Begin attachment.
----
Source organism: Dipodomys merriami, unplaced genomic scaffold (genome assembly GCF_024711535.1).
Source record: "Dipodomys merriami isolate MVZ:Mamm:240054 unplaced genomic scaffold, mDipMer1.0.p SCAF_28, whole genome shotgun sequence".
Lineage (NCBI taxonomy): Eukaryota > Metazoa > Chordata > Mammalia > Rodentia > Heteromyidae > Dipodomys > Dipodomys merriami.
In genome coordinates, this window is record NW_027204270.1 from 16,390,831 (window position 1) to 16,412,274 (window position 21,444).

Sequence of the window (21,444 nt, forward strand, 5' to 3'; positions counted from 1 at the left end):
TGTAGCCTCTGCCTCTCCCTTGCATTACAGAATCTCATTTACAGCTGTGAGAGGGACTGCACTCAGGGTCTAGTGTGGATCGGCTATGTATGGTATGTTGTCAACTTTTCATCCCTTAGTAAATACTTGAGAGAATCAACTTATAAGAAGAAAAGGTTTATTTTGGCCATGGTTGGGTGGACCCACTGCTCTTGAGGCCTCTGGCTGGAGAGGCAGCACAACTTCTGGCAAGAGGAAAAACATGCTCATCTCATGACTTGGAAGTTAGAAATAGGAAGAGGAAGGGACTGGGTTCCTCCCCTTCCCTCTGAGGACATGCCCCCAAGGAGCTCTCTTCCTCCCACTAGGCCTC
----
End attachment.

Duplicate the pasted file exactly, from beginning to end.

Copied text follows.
Source organism: Dipodomys merriami, unplaced genomic scaffold (genome assembly GCF_024711535.1).
Source record: "Dipodomys merriami isolate MVZ:Mamm:240054 unplaced genomic scaffold, mDipMer1.0.p SCAF_28, whole genome shotgun sequence".
Lineage (NCBI taxonomy): Eukaryota > Metazoa > Chordata > Mammalia > Rodentia > Heteromyidae > Dipodomys > Dipodomys merriami.
In genome coordinates, this window is record NW_027204270.1 from 16,390,831 (window position 1) to 16,412,274 (window position 21,444).

Sequence of the window (21,444 nt, forward strand, 5' to 3'; positions counted from 1 at the left end):
TGTAGCCTCTGCCTCTCCCTTGCATTACAGAATCTCATTTACAGCTGTGAGAGGGACTGCACTCAGGGTCTAGTGTGGATCGGCTATGTATGGTATGTTGTCAACTTTTCATCCCTTAGTAAATACTTGAGAGAATCAACTTATAAGAAGAAAAGGTTTATTTTGGCCATGGTTGGGTGGACCCACTGCTCTTGAGGCCTCTGGCTGGAGAGGCAGCACAACTTCTGGCAAGAGGAAAAACATGCTCATCTCATGACTTGGAAGTTAGAAATAGGAAGAGGAAGGGACTGGGTTCCTCCCCTTCCCTCTGAGGACATGCCCCCAAGGAGCTCTCTTCCTCCCACTAGGCCTC